I’ve compiled one of my basic daily menus on Spark People to show you what an average 1600 calorie diet may look like. This particular diet also achieves my set goals for fat, protein, folate and vitamin B intake.
2 egg omelet w/ 1 oz cheddar cheese, 1 Tbsp green pepper, 1/2 Tbsp onion
Smoothie (1/2 cup whole plain yogurt, 1/2 cup full fat milk, 1/2 cup frozen blueberries, 1/2 banana)
1 slice whole wheat toast w/ 1/2 tbsp unsalted butter
2 stalks celery
salad (1/2 cup iceberg lettuce, 1/2 cup romaine lettuce, 1/2 cup baby spinach, 4 oz. chopped/cooked chicken, 1/8 cup sliced almonds, 1/4 cup chopped celery, 1/4 cup chopped carrots, with 1 Tbsp organic ranch mixed with 1 Tbsp whole plain yogurt and q/2 Tbsp ground flax seed)
1 small apple
1 small sweet potato brushed with 1 Tbsp butter mixed with 1 Tbsp maple syrup
1/2 cup broccoli
misc salt for steak
Total – 1,576 calories
For an added 106 calories and an evening snack, have 1 cup popcorn (popped amount) with 1/2 Tbsp melted butter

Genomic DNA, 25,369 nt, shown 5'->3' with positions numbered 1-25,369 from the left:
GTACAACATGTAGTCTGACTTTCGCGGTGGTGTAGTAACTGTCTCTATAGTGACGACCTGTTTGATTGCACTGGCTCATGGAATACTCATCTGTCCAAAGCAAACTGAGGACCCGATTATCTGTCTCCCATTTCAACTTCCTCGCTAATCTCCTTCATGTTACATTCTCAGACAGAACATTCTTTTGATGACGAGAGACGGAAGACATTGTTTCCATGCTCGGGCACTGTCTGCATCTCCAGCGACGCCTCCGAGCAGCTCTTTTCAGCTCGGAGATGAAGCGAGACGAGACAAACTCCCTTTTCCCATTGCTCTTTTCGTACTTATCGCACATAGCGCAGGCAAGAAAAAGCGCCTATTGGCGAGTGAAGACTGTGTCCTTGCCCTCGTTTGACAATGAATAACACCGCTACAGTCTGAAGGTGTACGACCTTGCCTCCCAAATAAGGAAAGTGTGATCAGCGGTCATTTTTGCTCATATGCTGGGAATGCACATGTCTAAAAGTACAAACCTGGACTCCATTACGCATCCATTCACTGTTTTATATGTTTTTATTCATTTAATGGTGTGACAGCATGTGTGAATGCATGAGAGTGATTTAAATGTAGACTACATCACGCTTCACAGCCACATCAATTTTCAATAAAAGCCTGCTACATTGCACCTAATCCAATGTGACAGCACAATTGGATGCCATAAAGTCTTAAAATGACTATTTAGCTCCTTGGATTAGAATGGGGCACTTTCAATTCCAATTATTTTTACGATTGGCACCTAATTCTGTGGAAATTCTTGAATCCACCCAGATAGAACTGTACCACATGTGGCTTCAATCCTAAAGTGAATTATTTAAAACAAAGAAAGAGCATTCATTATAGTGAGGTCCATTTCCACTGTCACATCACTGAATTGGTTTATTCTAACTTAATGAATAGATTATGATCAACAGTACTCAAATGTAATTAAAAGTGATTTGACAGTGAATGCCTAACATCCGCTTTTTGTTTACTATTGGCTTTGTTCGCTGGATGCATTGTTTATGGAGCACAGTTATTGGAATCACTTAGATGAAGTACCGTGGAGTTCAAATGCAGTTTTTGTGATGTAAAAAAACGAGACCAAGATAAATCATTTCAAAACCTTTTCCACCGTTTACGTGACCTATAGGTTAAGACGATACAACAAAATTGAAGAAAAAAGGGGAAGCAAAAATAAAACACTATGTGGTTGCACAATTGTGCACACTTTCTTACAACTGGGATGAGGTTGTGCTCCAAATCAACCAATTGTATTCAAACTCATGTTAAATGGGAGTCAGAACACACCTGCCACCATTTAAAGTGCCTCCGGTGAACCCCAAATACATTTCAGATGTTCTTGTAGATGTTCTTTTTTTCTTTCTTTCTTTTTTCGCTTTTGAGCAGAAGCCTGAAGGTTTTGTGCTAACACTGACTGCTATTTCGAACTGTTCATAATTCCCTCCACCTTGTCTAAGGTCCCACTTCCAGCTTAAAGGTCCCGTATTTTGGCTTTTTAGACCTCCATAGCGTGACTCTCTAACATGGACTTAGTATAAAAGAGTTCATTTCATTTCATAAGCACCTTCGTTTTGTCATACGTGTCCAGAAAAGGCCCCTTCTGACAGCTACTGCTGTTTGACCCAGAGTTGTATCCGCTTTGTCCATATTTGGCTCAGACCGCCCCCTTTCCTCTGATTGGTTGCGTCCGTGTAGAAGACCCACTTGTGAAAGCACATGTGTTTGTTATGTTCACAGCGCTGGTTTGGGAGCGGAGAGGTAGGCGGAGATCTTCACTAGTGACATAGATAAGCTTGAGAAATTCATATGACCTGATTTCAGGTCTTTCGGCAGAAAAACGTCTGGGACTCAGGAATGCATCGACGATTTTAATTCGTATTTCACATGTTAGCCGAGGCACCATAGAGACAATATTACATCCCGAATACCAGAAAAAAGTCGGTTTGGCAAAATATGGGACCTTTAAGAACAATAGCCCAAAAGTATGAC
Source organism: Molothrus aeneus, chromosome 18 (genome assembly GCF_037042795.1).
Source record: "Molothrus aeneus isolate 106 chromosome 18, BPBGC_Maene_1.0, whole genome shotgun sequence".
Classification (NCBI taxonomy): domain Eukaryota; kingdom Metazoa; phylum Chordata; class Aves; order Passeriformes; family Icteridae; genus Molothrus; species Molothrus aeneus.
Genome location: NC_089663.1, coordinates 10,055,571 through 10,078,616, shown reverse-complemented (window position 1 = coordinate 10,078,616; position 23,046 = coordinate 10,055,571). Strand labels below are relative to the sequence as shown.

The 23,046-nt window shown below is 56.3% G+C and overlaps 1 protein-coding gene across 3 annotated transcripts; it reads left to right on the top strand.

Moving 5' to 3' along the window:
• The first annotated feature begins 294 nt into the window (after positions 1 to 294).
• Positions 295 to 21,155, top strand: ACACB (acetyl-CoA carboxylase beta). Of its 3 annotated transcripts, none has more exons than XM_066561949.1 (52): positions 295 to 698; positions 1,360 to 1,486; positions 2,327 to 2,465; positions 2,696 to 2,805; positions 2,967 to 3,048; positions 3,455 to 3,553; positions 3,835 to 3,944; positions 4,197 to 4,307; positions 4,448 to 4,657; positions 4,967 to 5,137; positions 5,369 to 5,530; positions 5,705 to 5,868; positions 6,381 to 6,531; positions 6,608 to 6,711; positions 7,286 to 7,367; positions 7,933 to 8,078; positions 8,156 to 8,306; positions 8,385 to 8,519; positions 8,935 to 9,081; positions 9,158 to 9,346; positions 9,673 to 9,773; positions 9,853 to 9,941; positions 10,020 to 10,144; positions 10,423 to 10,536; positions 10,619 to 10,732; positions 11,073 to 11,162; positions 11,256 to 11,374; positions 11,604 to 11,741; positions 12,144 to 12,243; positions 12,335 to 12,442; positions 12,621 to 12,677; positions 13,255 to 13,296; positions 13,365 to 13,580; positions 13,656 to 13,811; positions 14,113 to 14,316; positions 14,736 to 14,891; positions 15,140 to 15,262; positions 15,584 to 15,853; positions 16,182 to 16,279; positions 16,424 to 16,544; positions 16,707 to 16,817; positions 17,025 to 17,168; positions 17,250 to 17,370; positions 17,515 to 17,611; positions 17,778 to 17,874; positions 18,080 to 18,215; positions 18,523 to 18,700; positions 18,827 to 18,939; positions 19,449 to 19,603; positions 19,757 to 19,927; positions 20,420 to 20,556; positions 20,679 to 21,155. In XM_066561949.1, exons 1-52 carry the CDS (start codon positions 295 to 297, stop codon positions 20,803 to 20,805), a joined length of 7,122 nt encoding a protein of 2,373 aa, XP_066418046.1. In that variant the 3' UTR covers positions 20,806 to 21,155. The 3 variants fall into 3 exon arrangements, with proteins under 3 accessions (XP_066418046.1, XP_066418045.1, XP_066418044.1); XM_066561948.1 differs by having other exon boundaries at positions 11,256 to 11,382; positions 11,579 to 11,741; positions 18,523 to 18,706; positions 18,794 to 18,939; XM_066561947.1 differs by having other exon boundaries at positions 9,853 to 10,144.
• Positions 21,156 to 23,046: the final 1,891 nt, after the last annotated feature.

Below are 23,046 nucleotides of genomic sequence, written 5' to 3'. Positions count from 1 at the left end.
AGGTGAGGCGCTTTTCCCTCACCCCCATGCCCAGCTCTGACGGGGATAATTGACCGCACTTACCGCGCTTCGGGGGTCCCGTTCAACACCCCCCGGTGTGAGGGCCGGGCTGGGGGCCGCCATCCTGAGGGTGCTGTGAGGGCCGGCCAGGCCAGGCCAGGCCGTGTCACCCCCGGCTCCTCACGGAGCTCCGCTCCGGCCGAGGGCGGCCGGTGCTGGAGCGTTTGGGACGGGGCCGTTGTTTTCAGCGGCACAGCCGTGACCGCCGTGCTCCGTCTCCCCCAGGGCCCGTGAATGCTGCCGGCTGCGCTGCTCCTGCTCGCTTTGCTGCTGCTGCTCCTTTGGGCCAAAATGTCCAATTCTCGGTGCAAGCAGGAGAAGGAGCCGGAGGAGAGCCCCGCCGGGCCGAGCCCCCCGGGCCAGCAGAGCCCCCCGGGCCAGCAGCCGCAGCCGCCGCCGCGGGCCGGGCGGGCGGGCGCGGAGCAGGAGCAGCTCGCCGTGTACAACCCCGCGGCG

To find out how many calories you need, take you current weight (or the weight you want to be!) and multiply by:
- 10 if you don’t exercise or exercise only lightly and have a rather inactive job
- 12 if you exercise moderately each day (moderately = 30 minutes or more of a heightened heart rate)
- 15 if you exercise strenuously and have an active job (not many women fit this category! We’re talking marathon training here)
Example – Let’s say I want to weigh (or want to stay at) 150 pounds and I exercise moderately about 30 minutes each day. Take 150 x 12 = 1800 calories per day
Now these calories also need to be nutrient dense! So if you notice by the end of the day you still have a few hundred calorie allowance, it does not mean you can break out the ice cream! If you need to consume more calories add in a piece of fruit or some cut veggies. Or if say, this particular almost 1600 calorie day is to much for you, cut your portions down in size to eliminate calories.
And of course this multiplication table may need to be different for different women. Each of us has a different metabolism so one women may be able to maintain weight at 1600 calories, where another of the same size and stature may actually gain weight. But it seems to be a good starting point, and then adjust as needed. Just make sure to give yourself a few weeks before you start changing your caloric amount.